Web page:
Monday, 30 November 2020 at 8 p.m.
Dr Paul Roberts
Last supper in Pompeii
For the Romans, life meant getting together to eat and drink, in a pub or at a banquet. This talk, based on the 2019-2020 exhibition Last supper in Pompeii at the Ashmolean Museum Oxford, celebrates the Roman love affair with food and drink - a journey, from fields and vineyards to markets and shops, from tables to toilets and the tomb.
We see the influence of the Greeks and mysterious Etruscans, and visit fertile Vesuvius to see how Romans got their food and drink (and a Roman vineyard buried in AD79!). Into the bustling city, past hawkers, shops and bars we enter the house, visit the shrine of the gods (with a chicken head!) and the gorgeous garden with its flowers and fountains. We recline in the dining room, with exotic food and fine wine, and surrounded by Greek-style luxury – fine silver, mosaics and frescoes. A skeleton mosaic reminds us that death is always at the feast…saying to us loud and clear “Seize the day - Carpe diem!!” Dare we see the kitchen? No fridge, no running water, no hygiene – and there is the toilet, feeding into a cess pit below….
Lastly we look at how Roman ideas and customs on food caught on in Roman Britain. Along with Roman gods of fertility and wine, come exotic imports like pepper, figs and finest fish sauce. We witness the birth of the British beer industry with the first brewer, cooper and beer deliveryman and even see the British dead, feasting into the afterlife, like all good Romans.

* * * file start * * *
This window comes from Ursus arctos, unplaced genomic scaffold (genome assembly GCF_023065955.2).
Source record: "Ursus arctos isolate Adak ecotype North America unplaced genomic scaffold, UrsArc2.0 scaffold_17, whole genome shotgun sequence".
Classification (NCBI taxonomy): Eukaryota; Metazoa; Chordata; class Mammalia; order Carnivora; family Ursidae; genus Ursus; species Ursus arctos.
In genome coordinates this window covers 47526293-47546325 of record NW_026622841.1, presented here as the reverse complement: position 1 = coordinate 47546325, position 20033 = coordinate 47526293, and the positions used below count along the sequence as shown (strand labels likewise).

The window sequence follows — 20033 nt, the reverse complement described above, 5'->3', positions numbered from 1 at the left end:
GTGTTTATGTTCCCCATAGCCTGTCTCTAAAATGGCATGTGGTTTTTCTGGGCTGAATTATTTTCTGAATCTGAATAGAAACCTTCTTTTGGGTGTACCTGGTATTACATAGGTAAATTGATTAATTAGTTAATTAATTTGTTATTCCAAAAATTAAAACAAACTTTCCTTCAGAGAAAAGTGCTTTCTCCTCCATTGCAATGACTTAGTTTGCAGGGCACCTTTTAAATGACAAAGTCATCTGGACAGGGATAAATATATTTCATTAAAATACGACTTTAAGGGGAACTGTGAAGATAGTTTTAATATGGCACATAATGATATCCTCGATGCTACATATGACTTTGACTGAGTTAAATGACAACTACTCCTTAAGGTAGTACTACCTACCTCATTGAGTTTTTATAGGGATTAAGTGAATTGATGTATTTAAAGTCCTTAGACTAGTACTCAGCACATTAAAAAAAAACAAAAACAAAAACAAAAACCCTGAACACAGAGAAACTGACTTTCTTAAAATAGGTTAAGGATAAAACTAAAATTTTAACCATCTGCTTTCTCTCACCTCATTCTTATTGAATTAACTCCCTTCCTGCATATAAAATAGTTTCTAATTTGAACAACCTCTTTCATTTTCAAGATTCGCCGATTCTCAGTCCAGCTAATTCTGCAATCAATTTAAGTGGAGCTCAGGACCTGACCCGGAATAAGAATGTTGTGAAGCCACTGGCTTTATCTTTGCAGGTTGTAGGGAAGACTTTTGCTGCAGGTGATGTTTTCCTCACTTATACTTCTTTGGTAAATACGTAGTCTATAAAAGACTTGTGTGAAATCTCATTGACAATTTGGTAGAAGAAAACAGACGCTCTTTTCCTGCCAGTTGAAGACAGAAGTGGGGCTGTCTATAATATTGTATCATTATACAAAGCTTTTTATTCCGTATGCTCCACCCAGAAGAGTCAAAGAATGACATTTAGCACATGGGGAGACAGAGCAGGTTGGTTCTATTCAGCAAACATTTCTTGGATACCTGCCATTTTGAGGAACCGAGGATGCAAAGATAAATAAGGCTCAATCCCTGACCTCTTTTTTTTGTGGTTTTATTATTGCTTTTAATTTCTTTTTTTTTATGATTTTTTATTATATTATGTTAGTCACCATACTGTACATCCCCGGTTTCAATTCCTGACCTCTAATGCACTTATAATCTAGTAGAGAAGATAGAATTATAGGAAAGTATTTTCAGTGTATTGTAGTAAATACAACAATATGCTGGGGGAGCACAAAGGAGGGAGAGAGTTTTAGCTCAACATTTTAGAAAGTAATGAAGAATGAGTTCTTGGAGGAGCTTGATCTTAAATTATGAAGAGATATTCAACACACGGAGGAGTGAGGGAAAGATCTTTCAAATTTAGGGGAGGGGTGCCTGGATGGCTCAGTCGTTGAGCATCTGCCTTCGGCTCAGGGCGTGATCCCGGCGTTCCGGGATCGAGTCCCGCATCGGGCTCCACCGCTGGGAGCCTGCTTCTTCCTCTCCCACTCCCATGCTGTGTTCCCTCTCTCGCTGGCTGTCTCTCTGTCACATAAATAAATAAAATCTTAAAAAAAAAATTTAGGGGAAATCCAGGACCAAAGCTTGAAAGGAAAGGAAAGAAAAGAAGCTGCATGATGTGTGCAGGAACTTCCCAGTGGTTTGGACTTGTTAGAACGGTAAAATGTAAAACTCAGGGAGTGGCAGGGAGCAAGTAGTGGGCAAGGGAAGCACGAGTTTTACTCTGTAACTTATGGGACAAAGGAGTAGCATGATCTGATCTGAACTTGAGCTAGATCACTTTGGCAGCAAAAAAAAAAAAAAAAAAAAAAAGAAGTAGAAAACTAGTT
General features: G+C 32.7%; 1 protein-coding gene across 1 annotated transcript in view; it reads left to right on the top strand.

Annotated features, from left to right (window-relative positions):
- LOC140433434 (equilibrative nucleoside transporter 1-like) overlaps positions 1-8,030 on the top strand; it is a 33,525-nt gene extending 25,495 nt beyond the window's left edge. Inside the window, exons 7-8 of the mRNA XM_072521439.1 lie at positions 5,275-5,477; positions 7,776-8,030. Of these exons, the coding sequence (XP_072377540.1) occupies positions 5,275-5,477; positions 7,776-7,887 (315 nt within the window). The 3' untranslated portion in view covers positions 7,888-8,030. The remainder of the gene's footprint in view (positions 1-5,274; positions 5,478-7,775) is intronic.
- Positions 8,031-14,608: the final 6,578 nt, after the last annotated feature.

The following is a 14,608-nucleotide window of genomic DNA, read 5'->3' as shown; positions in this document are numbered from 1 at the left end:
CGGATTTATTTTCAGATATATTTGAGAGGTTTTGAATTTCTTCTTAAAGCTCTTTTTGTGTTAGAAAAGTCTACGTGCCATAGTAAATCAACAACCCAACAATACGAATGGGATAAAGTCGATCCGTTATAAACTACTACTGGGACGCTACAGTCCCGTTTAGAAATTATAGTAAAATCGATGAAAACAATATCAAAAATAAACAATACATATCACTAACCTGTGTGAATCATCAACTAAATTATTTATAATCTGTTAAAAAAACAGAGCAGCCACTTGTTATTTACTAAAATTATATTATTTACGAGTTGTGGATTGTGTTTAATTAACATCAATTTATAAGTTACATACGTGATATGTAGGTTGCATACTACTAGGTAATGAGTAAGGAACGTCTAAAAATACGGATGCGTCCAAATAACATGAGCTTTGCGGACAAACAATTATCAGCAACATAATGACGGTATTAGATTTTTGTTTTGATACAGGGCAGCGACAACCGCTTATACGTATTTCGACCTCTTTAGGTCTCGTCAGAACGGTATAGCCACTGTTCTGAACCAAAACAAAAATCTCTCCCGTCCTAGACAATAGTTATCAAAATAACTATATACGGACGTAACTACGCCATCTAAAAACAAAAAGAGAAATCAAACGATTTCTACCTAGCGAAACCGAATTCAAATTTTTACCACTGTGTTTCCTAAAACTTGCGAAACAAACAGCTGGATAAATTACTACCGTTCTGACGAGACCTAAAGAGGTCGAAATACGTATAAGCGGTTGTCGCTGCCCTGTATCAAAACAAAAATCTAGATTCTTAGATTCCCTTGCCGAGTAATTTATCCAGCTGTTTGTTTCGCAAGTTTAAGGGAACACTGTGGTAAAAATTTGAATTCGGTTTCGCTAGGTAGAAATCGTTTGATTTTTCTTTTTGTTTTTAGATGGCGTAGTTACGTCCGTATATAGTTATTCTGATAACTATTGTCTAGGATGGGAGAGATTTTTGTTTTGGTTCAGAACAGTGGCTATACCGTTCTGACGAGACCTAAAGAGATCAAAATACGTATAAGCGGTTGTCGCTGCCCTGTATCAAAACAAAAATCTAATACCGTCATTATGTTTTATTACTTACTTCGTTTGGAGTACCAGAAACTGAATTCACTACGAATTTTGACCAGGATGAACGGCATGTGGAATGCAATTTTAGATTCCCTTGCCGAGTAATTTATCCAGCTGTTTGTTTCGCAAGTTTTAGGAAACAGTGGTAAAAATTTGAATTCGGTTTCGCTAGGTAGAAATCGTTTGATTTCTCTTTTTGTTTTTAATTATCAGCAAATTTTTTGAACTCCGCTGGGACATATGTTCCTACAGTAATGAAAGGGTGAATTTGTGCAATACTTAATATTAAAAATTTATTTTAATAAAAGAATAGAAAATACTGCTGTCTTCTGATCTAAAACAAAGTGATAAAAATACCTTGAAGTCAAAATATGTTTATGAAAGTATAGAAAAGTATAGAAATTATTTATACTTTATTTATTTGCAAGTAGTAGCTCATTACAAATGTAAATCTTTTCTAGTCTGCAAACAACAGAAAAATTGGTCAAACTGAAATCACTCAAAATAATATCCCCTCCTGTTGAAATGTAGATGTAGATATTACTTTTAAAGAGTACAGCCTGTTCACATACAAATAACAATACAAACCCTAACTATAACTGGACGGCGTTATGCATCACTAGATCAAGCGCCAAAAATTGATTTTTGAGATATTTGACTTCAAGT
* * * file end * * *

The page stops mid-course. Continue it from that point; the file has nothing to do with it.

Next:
Dr Paul Roberts is the newly appointed Sackler Keeper of Antiquities at the Ashmolean Museum, Oxford University. From 1994 to 2014 he was Senior Roman Curator in the Department of Greece and Rome at the British Museum, where he was the driving force behind the major exhibition 'Life and Death in Pompeii and Herculaneum'. He studied at the Universities of Cambridge, Sheffield and Oxford and lived in Italy for several years. He has excavated in Britain, Greece, Libya, Turkey and in particular Italy, where he directs excavations in the Sabine hills near Rome. His research focuses on the day-to-day lives of ordinary people in the Greek and Roman worlds.
If you wish to register and receive the link that enables you to get into the live Zoom lecture, please click here.
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Schweren Herzens mussten wir die Vorträge im 2. Quartal 2020 bedingt durch die Corona-Pandemie absagen, da die Gesundheit unserer Mitglieder und Gäste die höchste Priorität genießt.
Wir freuen uns aber Ihnen mitteilen zu können, dass die geplanten Vorträge für das 2. Halbjahr 2020 stattfinden werden. Leider nicht wie gewohnt im Fritz-Haber-Institut, jedoch online über Zoom. So kommen wir in den Genuss einer Live Lecture und haben darüber hinaus die Möglichkeit uns im virtuellen Raum zu begegnen und Gespräche zu führen.
Wir werden Sie über die weitere Entwicklung sowohl auf unserer Homepage als auch per E-Mail auf dem Laufenden halten.
Due to the Corona pandemic heavy-heartedly we had to cancel our lectures in March, April and May 2020. The health of our members and guests has top priority.
We are very glad that the lectures in the second half of 2020 can take place as planned. Unfortunately, we are not able to hold them at the Fritz-Haber-Institut but we offer the lectures live via Zoom where we also have the chance to meet each other and have a chat via virtual exchange.
We will keep you posted on our homepage and via email about any further developments.
We have changed our name to The Arts Society Berlin in line with recent changes to The Arts Society in the UK, who provides us with the wonderful choice of lecturers to come to Berlin.